When we walked into the art exhibit on Friday, they were already dismantling it.
But Guy No. 1 couldn't have been nicer. "Take your time looking around," he said. Then he spent some quality time with a cigarette and Guy No. 2.
The exhibit was mostly comic-style panels. The guys were patient with us, but they didn't waste any time either. We'd read one panel and they would take it off the wall while we moved on to the next one.
It could have been a performance piece about the impermanence of art, but I'm pretty sure they were just closing down the exhibit . . . several hours early. If we'd gotten there even half an hour later than we did, there wouldn't have been anything left to see.
The biggest piece in the room was this. We overheard the guys talking about it. It wasn't an original; it was a reproduction done by a local poster shop. So when they took it off the wall, Stu said: "You should ask them what's going to happen to it."
And I knew he was right. I mean, this could be my big chance. Could I make off with that great poster?
When we finished looking at the last panel in the exhibit, Guy No. 1 asked us what we thought. We gave it enthusiastically positive reviews. Then Stu coyly asked a question we already knew the answer to: Was this poster an original?
"Come on, Guy No. 1!" I thought. "Shrug your shoulders, smile, and let us walk away with the poster." But, no. A small part of me was disappointed.
Then, unprompted, he pointed toward the front of the room. "Do you guys want to take home part of the exhibit up front?"
We were ecstatic. "Yes!"
We could not stop laughing. We grinned like idiots while he grabbed one of each item on display.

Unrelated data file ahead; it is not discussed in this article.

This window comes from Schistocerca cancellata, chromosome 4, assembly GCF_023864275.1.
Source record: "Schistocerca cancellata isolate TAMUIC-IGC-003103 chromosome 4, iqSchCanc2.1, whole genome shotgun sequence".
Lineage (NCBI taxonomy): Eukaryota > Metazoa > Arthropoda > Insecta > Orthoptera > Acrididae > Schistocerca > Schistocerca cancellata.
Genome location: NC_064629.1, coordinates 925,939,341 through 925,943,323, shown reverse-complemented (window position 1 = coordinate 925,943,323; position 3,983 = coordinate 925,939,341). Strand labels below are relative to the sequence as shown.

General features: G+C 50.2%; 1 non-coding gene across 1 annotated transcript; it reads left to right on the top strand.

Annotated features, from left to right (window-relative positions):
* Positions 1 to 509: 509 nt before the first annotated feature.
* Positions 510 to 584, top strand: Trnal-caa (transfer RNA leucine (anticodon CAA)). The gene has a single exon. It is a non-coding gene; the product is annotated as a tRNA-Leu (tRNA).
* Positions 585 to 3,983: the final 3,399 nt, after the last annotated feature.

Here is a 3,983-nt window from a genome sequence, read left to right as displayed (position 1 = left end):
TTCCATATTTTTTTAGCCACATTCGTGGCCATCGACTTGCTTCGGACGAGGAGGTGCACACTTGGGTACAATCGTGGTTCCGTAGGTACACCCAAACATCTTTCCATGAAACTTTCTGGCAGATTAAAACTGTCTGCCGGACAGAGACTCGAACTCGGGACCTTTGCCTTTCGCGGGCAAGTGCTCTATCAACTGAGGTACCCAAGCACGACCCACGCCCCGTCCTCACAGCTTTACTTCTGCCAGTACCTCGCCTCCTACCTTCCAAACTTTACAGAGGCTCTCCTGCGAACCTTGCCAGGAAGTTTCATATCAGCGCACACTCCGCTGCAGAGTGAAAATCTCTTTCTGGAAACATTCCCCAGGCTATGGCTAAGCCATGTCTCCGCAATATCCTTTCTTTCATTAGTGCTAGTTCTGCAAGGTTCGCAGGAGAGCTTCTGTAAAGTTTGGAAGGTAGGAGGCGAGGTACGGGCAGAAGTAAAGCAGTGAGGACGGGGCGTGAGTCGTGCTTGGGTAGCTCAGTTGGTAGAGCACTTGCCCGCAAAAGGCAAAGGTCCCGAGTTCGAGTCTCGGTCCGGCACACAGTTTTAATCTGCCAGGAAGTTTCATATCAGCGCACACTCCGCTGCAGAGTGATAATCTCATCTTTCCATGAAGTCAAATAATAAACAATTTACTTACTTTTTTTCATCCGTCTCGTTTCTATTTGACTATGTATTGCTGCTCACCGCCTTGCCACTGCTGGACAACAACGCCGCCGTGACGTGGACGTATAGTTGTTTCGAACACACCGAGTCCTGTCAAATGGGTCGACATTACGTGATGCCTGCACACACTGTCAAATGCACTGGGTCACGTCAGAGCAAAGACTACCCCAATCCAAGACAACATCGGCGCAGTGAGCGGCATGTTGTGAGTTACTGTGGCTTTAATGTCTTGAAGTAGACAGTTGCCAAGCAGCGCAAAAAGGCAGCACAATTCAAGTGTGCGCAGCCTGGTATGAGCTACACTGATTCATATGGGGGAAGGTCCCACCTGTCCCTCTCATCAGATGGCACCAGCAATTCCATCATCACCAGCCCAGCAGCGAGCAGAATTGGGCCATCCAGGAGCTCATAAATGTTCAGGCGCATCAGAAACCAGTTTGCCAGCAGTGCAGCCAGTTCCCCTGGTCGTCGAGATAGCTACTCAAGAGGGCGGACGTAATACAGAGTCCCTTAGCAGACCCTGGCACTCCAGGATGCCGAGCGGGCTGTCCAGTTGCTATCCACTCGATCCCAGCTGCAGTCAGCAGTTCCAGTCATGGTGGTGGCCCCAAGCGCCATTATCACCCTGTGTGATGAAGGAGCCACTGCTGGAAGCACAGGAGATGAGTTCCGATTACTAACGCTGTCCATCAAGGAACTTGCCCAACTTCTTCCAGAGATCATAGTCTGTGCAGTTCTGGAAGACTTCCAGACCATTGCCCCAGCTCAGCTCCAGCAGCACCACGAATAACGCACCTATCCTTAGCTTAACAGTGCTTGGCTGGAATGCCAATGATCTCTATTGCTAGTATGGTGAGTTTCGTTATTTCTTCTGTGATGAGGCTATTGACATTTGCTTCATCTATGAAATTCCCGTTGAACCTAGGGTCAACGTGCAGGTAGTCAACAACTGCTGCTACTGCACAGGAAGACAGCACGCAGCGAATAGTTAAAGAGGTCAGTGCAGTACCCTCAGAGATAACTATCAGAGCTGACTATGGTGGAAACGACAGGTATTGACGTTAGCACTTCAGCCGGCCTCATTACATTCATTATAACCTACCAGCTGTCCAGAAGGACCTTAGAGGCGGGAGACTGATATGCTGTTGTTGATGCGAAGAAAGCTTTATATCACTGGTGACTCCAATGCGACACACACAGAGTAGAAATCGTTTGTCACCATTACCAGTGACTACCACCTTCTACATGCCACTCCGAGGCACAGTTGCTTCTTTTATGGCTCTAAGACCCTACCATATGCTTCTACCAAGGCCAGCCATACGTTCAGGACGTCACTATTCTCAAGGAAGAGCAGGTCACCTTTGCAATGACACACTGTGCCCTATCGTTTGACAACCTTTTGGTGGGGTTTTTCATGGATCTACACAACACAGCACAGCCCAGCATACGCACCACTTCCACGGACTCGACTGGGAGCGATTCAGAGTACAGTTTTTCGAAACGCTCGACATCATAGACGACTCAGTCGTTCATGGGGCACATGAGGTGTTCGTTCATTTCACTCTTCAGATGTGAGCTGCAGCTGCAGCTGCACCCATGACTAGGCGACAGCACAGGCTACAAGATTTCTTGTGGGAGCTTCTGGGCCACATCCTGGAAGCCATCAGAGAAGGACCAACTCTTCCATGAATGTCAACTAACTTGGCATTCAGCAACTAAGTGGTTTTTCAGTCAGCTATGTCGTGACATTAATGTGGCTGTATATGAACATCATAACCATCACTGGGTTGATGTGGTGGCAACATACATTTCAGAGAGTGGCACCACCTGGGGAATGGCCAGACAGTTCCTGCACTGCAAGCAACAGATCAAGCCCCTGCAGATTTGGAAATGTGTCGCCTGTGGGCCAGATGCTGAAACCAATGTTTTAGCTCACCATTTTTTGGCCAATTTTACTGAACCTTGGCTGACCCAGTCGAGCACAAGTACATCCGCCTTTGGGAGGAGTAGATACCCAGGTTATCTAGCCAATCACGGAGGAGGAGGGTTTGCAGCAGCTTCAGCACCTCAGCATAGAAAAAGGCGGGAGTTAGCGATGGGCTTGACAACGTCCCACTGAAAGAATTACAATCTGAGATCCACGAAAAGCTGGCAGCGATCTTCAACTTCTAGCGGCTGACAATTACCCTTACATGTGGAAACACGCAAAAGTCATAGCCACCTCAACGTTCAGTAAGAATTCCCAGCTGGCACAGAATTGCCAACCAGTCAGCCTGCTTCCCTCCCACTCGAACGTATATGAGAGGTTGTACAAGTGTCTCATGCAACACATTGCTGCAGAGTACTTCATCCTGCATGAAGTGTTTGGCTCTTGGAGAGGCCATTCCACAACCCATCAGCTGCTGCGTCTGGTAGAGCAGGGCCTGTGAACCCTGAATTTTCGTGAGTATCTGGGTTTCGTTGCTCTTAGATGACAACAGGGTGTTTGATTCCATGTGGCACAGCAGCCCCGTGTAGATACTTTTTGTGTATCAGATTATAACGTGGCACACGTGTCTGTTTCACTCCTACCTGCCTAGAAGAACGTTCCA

- 1 box, Sueños & Delirios. Consérvense en lugar fresco.
(Dreams & Delusions. Keep in a cool place.)
- 1 box, Pelusas. No se conforme con menos.
(Lint. Don't settle for less.)
- 1 box, Mini agujeros negros. Fuerza cósmica a su servicio.
(Mini black holes. Cosmic force at your service.)
- 1 can, Plasta informe. ¡Sin sabor!
(Formless lump. Flavorless!)
I walked away happy with my free art and very pleased that Stu was able to see one of the best things about living here: Anything is possible. Granted, that's also one of the worst things about living here.
We walked around a lot on Saturday. We saw some very cool old buildings, some in great shape and others not. Even the ones in good repair were often marred by graffiti.
The name I most covet for my blog is "Buenos Aires, City of Faded Elegance." Because it's spot on.
We saw the stately Congress building, had coffee and a bite to eat in two of the city's classy cafés notables, and stopped in (twice!) at an artisinal cheese store.
But we also walked through some slightly sketchy sections of town, climbed over trash strewn across the sidewalk, sidestepped unsavory puddles, dodged mysterious dangling wires and watched an endless parade of hawkers scraping together a living on the subte — a lot of them children.
At one point we paused on Avendia Rivadavia to take in a beautiful building that would not have been out of place on any boulevard in Europe.
That's when Stu said that parts of the city look like they've been hit with an atomic bomb. It's true. Elegant buildings stand amidst chaos, grime and squalor.
We talked about the toll it must take to know that your city, once grand, is now in so many places held together by string.
What would be worse: To be able to remember the golden age? Or, as is the case with most people alive today, just to see suggestions of it while its legacy crumbles around you?